Mr. Salem helped organize the "battle plan" that the government alleged included plots to bomb the United Nations and FBI buildings in New York, and the Holland and Lincoln tunnels beneath the Hudson River. Working with a charismatic Sudanese man named Siddig Ali, a follower of Sheik Omar, Mr. Salem recruited seven local Muslims to scout targets, plan tactics and obtain chemicals and electrical parts for bombs, the government alleged. The FBI supplied a safehouse in Queens.[1111]

As Floyd later explained to her superior, "Emad had the information about the bombs and where they wanted to have them placed. If we had done what we were supposed to have done, we would have known about it… we would have used our heads and come up with the solution of trying to neutralize the situation."[1112]

When these "highly-trained, dedicated professionals" pulled Salem off the case, the bombers contacted Ramzi Yousef, an Iraqi agent and expert bomb maker. Mujahadeen veteran and World Trade Center bomber Mamud Abouhalima met Yousef in Afghanistan in 1988, and brought him and co-conspirator Ahmed Ajaj to the U.S. in September of 1992. Far from building a harmless device, Yousef constructed a sophisticated, powerful bomb, capable of causing extensive damage. Had patsy driver Mohammed Salemeh parked the truck next to a key column, they might have toppled the 110 story Twin Towers, killing as many as 20,000 people!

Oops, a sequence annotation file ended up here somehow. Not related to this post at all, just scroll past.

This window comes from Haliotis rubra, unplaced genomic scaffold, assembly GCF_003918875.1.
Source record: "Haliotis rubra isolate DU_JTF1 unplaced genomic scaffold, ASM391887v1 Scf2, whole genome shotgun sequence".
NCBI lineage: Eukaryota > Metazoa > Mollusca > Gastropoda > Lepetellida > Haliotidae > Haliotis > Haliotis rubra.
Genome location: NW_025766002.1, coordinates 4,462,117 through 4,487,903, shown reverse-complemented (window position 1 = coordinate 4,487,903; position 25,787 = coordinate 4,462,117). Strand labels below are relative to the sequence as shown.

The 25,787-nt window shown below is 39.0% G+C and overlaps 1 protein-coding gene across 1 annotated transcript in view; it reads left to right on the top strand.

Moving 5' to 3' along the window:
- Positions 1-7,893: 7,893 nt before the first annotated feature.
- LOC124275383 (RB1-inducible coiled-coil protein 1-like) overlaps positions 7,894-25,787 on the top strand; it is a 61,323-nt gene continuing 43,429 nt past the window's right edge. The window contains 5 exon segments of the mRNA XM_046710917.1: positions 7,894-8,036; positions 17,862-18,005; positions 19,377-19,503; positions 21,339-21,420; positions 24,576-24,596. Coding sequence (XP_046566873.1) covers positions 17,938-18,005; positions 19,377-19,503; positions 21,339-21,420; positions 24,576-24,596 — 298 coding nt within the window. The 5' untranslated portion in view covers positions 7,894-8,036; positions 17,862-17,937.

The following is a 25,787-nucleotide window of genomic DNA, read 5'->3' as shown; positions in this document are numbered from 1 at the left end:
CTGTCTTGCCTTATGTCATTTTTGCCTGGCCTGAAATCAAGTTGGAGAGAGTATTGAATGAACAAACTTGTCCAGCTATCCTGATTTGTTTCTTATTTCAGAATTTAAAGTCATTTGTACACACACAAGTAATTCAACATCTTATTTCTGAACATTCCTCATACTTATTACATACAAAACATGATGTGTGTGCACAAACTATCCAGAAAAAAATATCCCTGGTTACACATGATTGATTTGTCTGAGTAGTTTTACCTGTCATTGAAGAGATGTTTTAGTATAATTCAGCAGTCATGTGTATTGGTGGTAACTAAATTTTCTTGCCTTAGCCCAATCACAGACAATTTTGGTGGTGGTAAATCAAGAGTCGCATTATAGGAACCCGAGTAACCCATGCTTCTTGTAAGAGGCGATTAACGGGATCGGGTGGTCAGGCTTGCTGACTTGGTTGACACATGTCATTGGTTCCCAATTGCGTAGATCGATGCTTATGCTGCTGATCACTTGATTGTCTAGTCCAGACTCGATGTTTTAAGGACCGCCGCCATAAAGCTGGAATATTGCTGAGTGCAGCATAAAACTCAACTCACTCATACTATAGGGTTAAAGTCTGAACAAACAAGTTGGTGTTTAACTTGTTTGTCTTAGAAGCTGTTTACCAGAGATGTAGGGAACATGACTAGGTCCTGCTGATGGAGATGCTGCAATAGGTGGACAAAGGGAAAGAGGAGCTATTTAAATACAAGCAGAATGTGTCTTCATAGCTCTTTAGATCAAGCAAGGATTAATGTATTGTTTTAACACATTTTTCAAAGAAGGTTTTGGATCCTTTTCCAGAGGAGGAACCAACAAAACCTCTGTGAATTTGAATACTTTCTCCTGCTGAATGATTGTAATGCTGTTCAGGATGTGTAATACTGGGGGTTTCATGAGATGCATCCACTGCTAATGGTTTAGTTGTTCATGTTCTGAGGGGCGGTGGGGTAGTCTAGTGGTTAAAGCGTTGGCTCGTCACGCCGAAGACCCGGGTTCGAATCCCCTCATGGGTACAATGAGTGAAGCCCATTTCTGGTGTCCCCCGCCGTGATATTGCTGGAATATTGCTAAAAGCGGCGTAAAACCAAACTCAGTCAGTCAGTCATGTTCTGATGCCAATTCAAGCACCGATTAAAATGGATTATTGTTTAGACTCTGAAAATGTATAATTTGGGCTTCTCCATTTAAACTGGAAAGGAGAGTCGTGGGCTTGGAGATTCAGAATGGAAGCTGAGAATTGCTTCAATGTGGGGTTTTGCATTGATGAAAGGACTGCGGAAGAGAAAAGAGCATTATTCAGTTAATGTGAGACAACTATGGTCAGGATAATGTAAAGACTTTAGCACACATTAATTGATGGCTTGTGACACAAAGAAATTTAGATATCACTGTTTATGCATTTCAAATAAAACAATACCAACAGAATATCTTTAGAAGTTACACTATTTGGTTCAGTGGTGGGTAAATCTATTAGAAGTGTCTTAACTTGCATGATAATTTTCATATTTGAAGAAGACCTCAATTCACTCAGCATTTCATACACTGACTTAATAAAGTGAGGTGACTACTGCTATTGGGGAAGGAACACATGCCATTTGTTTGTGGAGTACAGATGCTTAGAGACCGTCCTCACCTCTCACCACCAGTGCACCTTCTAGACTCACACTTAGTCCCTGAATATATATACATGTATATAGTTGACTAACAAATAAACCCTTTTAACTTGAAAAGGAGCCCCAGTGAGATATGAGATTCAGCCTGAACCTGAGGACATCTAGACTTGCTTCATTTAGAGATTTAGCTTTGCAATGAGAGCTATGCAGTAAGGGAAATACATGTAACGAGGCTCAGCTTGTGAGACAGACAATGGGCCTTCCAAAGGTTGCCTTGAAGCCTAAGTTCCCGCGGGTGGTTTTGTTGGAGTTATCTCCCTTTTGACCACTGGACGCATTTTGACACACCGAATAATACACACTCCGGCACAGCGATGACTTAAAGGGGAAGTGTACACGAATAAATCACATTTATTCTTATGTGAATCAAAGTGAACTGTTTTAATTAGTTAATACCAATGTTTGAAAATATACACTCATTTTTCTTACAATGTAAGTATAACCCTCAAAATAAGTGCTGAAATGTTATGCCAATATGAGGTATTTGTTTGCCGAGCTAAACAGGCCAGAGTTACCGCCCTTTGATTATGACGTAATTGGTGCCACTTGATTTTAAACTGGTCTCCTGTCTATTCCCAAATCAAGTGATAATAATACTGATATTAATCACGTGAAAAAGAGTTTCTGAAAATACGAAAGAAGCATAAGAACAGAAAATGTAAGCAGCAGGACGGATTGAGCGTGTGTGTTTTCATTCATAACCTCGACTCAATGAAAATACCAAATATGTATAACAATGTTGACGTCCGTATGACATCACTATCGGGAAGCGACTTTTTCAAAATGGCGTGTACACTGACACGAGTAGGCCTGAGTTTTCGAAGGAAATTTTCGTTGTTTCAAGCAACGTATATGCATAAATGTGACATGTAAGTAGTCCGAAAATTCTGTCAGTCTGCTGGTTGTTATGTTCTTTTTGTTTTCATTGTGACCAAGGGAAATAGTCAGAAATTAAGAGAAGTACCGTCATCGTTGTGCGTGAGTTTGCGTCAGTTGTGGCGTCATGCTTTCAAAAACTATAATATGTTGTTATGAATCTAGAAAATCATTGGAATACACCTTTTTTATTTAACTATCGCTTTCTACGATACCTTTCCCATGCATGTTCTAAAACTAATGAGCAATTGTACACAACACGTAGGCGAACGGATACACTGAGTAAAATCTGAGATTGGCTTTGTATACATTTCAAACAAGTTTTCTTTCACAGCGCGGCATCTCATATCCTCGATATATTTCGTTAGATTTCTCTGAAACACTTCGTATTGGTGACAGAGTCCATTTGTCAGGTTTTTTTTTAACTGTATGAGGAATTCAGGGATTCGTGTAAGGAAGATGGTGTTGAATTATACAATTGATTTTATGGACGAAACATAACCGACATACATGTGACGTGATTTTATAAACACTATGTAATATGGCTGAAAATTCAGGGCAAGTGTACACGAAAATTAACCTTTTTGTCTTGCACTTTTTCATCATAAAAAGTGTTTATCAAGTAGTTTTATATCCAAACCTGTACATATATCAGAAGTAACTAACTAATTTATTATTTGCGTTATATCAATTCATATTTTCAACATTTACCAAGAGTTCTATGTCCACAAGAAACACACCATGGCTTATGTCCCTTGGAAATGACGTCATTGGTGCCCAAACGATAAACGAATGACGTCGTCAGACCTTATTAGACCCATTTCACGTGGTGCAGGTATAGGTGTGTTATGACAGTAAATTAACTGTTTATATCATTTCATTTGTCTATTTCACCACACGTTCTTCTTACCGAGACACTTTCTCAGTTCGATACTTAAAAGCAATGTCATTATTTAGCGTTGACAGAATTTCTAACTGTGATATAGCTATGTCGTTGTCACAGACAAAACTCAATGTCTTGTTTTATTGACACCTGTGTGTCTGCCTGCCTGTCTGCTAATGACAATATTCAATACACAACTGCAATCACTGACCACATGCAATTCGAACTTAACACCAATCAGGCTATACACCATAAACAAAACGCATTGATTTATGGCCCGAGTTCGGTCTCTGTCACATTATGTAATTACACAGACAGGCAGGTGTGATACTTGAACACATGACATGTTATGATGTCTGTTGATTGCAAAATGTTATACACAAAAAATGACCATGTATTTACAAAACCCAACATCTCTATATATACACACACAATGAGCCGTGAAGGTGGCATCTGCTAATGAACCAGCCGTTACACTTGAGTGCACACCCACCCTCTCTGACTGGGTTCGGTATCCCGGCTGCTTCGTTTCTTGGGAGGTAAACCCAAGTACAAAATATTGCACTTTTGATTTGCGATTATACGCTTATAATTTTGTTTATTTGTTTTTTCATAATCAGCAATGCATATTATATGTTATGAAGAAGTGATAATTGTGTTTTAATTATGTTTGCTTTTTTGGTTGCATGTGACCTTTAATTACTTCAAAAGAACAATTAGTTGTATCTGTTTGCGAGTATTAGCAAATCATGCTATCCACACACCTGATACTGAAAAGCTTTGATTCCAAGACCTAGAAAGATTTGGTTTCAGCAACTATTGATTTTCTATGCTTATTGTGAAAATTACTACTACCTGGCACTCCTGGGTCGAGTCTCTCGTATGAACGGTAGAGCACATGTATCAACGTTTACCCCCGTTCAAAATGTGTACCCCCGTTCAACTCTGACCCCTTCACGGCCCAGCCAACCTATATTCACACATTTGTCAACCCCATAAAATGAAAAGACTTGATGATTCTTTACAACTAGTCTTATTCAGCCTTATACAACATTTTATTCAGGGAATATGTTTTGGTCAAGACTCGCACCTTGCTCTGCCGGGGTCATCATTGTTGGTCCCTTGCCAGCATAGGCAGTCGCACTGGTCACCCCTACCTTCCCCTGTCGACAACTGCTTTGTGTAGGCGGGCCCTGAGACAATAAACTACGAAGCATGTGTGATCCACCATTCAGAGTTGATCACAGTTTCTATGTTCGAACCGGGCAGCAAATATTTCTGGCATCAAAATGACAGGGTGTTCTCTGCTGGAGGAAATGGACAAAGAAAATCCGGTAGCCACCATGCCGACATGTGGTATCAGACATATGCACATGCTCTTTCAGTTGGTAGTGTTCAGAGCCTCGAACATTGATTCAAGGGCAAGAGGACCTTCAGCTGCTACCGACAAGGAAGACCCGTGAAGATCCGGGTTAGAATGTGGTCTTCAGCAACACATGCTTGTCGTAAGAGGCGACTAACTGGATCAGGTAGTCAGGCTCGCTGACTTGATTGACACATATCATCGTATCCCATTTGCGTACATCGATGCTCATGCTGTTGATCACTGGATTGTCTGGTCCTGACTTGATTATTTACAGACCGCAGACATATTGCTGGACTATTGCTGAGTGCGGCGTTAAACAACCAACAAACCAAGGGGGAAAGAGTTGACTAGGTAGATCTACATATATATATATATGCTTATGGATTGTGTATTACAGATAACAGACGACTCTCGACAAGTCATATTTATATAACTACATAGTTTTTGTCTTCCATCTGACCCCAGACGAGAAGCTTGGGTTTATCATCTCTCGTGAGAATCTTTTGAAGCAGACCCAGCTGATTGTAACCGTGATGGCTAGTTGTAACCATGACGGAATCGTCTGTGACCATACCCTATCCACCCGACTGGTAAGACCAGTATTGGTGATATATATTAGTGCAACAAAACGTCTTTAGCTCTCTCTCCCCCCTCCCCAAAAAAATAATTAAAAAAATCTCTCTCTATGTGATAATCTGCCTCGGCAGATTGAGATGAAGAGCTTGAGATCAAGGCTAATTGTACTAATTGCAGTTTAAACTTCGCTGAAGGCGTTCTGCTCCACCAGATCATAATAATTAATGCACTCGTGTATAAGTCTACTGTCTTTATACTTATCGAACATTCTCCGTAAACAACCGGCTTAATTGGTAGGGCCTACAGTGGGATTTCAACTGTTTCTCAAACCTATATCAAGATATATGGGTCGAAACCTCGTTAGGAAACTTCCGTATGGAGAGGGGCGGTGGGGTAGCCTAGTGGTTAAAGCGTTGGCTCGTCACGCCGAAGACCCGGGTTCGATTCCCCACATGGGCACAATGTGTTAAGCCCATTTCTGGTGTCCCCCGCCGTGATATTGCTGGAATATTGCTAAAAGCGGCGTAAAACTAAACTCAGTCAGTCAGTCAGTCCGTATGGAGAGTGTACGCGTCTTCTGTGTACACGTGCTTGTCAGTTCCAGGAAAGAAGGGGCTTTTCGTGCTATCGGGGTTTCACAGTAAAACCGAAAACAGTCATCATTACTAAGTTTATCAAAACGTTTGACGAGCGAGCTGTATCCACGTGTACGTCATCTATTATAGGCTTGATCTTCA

As William Norman Grigg writes in the February 19, 1997 issue of the New American:

Shortly after Yousef's arrival, the FBI subpoenaed two dozen of Sheik Omar's followers and questioned them about the sheik, Nosair, and Abouhalima. However, no arrests were made, no grand jury investigation was launched, and the FBI chose to downgrade its scrutiny of Omar's network — just as plans were being finalized for the Trade Center bombing. This curious decision is even more peculiar in light of the fact that the FBI had obtained intelligence on the network's capabilities and intentions from Emad A. Salem, a former Egyptian Army officer and FBI informant who served as Omar's security guard.

The FBI defended themselves by alleging that Salem had refused to cooperate with FBI guidelines and procedures. He didn't want to wear a body-wire they claimed, and refused to testify against his so-called terrorist comrades in court. Salem was summarily dismissed. When these "highly-trained, dedicated professionals" pulled Salem off the case, they lost control of the situation, and the bombers made their move.